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Protecting Your Business from Cybersquatting

Monday, 28 January 2013

The internet has evolved to become an integral part of everyday life and businesses have been compelled to evolve with it. Many utilise it as a powerful marketing and communication tool by creating an online presence while some companies now only trade online.

Although the internet may be great for businesses, it also provides opportunities for those wishing to cash in on others’ intellectual property. One particularly pervasive problem has been cybersquatting.

What is Cybersquatting?

Cybersquatting is the practice of registering of a domain name that is already commercially viable with the intention of selling it, or profiting from its use. The most frequently targeted domain names contain common words, the names of celebrities or those of an existing business, including slight variations. Some cybersquatters even try to snatch domain names from their owners if they are not re-registered before their expiry date; a strategy known as ‘renewal snatching’.

How Does Cybersquatting Affect Businesses?

Cybersquatters may only have the intention of making a small profit from selling the domain name to the rightful owner. However, some cybersquatters will try to use similarly named domains to trick visitors, who believe that they are dealing with another company, into making purchases. This can harm businesses in two ways: firstly, by taking sales away from the legitimate company and secondly, if the impersonator provides a poor standard of product or service, it can harm the reputation of the business through negative feedback.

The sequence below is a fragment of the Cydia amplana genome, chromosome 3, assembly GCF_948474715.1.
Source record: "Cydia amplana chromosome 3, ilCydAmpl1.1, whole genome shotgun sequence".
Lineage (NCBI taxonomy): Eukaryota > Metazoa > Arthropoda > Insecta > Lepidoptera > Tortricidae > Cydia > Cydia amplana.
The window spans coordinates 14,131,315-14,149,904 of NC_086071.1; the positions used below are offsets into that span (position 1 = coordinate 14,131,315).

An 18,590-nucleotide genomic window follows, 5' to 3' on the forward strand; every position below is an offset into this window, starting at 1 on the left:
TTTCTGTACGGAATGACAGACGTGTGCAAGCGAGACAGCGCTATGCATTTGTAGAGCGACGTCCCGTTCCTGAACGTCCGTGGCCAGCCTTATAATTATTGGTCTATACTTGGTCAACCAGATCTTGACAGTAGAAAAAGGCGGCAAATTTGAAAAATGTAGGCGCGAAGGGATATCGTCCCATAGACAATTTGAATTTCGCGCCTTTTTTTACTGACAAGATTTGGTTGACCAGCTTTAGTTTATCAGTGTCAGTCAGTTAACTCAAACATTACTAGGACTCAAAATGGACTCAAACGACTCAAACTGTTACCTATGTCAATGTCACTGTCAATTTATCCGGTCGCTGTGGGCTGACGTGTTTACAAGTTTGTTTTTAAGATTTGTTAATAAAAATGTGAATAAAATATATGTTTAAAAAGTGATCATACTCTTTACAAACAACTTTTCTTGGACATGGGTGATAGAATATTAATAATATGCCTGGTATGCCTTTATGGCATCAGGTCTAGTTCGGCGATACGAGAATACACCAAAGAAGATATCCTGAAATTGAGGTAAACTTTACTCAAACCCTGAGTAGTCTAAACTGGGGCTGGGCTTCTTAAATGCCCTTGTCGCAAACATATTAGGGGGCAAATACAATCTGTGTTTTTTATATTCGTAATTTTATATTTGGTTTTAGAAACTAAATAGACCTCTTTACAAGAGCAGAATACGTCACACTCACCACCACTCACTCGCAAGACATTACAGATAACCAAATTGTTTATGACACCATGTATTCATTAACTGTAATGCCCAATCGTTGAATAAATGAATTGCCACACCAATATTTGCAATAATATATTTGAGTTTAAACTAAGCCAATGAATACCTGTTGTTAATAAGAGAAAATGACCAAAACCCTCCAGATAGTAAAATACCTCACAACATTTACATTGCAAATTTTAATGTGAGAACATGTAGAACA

Other cybersquatters will register domain names with intentions that are capable of seriously defaming or damaging the rightful owner, an issue which became prominent when the ICM Registry announced the .xxx domain. Many businesses felt pressured into purchasing their trademarked name with the .xxx suffix in order to prevent malicious cybersquatters from purchasing the name in the future and blackmailing them with links to pornographic material.

Trademark Infringement and Cybersquatting

While the UK has no specific laws to protect businesses from cybersquatters, the Trade Marks Act can be used to combat trademark infringement, particularly if the business name is a registered trademark. Businesses should continually guard against such online intellectual property violations. Fraud laws can also be used to take action against those passing themselves off as another company.


Litigation may be best used as a last resort unless the cybersquatter has already caused significant damage. It could be more cost effective to contact the owner of the domain in question, as the infringement might be a simple misunderstanding and easily resolved. Alternatively, a complaint can be submitted to Nominet, the domain registrar, which has a dispute resolution service. In some cases the most commercially viable option might be to pay the cybersquatter, if their terms are reasonable.

If your business has been affected by cybersquatting you should seek legal advice as soon as possible. Rollingsons has experienced lawyers who will help you understand your options and work with you to resolve the issue. Please contact James Crichton via e-mail or by telephone on 0207 611 4848.